Experts advise taking a lot of small steps on the path to housing built for climate change

Some takeaways from a Denver Design Week panel.
3 min. read
A modular ADU and garage installed behind Simple Homes co-founder and COO David Schultz, July 9, 2019. (Kevin J. Beaty/Denverite)

Temperatures are heating up. Air quality is declining. Droughts, floods and other extreme weather events are multiplying. Water is disappearing. More people are coming.

"It's a rough transition to talk about the tiny little policy things that I'm talking about in the face of all this," University of Colorado Denver planning professor Jennifer Steffel Johnson acknowledged as a panel discussion on climate change and affordable housing shifted from the former to the latter.

She and other panelists at the  Denver Design Week discussion pointed out that areas with housing shortages have to take climate change into account to avoid falling even further behind.

"We can make a difference," said Steffel Johnson, who focuses on affordable housing. "And small differences can accumulate to make bigger differences."

She went on to recommend strategies such as changing zoning to allow accessory dwelling units (sometimes called granny flats), duplexes and townhomes in more neighborhoods.

Here are the arguments: Putting more living space on each block means less money spent per unit on land, which is one of the priciest building blocks. More people in one place means more potential shoppers  for local businesses in neighborhoods whose residents might otherwise have to drive to dine, shop or work. The idea is that compact, walkable neighborhoods will cut down on driving, and thereby cut down on the climate-changing burning of fossil fuels.

"We still are very much wedded to our single-family homes," Steffel Johnson said. "But this is one piece of the solution."

Another panelist, Brian Weinmaster, president and CEO of affordable housing builder Alliance Construction Solutions, said modular techniques and robots on the construction site could increase efficiency in his industry, another way to bring down costs. The savings from new construction methods plus the zoning issues Steffel Johnson raised could free up money for stronger roofs to withstand severe weather, more insulation and solar panels, which can be expensive.

"When you're thinking about affordable housing, you really need to think about a development that's going to last for a really long time," said Yong Cho, the founding principal of the Denver architecture and planning firm Studio Completiva.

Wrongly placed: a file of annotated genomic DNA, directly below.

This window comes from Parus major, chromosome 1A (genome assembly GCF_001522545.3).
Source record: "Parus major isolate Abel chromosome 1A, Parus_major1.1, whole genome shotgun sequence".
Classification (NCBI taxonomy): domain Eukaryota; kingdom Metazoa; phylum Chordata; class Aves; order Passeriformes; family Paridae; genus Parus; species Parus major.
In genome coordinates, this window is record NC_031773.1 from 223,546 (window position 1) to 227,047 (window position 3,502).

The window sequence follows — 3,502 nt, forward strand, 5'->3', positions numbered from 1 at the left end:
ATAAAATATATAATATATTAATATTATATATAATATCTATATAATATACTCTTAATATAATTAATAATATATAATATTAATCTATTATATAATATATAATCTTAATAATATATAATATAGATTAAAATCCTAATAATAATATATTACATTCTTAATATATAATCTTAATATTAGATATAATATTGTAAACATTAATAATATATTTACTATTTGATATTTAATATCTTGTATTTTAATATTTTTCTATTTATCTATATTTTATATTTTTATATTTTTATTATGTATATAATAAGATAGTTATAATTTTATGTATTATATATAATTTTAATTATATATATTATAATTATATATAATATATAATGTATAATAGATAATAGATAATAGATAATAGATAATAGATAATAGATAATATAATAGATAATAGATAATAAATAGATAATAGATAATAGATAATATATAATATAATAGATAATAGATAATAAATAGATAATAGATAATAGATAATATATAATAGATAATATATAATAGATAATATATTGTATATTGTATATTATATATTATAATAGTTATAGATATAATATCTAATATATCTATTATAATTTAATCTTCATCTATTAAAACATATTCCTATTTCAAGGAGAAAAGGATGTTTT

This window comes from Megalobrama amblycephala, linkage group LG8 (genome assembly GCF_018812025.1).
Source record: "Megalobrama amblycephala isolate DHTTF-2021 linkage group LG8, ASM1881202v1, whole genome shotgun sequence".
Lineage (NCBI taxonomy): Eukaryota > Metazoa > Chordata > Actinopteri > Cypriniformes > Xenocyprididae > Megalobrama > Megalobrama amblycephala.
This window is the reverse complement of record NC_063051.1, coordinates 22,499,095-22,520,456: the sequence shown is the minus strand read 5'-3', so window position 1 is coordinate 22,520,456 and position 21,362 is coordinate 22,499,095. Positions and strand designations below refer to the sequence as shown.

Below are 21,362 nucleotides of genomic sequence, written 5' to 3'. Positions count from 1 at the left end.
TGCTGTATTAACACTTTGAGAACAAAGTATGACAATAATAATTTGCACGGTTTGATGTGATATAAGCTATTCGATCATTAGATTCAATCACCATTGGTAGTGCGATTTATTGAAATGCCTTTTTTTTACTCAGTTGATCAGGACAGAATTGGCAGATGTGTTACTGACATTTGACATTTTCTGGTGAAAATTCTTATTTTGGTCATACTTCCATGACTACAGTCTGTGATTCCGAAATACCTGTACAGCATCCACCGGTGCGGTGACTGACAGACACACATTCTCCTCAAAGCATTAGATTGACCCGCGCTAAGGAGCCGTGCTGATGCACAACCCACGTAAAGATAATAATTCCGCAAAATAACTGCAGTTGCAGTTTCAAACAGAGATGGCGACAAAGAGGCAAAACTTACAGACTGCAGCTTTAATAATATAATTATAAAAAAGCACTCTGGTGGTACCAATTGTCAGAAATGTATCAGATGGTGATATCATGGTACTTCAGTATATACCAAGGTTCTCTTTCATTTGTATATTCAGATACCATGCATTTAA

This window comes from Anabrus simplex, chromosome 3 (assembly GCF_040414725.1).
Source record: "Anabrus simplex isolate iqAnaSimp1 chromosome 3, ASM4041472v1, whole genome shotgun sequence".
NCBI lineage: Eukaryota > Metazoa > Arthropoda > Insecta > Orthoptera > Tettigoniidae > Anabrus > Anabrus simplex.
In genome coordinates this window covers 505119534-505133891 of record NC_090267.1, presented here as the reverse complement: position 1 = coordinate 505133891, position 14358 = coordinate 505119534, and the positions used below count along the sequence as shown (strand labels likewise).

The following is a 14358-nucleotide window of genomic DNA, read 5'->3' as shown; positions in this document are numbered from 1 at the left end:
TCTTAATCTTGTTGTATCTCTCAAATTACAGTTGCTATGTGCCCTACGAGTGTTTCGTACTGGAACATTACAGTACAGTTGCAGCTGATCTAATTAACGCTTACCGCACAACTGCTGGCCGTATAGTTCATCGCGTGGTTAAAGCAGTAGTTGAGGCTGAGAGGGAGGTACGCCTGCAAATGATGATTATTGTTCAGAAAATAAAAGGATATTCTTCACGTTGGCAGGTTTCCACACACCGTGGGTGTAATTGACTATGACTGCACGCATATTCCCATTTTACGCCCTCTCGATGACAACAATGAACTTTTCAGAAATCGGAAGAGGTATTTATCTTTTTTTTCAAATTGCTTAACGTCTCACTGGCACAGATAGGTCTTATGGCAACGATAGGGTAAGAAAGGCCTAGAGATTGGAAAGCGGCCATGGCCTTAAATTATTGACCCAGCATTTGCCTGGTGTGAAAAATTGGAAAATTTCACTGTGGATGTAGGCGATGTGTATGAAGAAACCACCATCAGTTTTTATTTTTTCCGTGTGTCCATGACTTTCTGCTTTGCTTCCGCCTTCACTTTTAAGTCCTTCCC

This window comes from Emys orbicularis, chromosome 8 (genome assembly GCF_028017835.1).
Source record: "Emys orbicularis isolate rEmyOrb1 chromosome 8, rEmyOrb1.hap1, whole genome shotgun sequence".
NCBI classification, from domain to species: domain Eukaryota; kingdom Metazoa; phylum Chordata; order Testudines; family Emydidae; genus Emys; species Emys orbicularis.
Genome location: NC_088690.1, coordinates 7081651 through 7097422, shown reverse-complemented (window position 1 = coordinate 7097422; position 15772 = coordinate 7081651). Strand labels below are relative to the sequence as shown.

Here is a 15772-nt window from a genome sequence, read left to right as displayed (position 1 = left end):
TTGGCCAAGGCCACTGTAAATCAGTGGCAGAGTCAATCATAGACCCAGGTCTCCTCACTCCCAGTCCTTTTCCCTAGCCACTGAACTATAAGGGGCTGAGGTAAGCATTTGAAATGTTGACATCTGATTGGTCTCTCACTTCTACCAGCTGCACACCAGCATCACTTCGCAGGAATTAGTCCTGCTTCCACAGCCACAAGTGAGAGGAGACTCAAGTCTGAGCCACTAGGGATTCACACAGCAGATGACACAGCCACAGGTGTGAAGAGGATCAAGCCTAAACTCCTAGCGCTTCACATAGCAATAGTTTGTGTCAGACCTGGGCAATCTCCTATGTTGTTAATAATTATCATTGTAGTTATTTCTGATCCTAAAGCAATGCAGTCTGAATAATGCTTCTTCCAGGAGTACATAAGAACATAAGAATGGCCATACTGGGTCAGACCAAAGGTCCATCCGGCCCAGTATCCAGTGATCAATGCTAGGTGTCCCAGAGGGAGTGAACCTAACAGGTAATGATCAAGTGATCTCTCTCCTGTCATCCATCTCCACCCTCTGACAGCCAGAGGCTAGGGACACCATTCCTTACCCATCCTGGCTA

And that can be expensive, too.

Weinmaster said he's seen his costs for each square foot of affordable housing -- units where subsidies and other strategies keep rents below market rates -- increase nearly 90 percent, from $117 in 2014 to $220 in 2018. Land is a big part of that, as are labor costs as the supply of craftsmen decreases. Administrative costs can rise as more oversight is needed to ensure quality doesn't suffer because of an inexperienced workforce.

"Incomes simply have not kept up with housing costs," Steffel Johnson said.

The answer is not all a matter of technology, said Nate Huyler of Studio Completiva. Simple steps like including a bit of green space in a housing complex will mean residents get a place to get away from the heat of their homes in the increasingly warm summers. Narrowing roads through developments can create more space for trees and plants, he said. And paying attention to where the shadows fall on the buildings will mean more warming sunlight in the increasingly severe winters.

"First you do efficiency, then you do renewable. Make that your strategy," Huyler said.

The discussion ended with a to-do list that included building compactly and incorporating as much energy and water efficiency and green space as possible. Panelists urged people to advocate for infrastructure and policy change that both addresses climate change and houses the most vulnerable.

"We all have to be much more active," Cho said.

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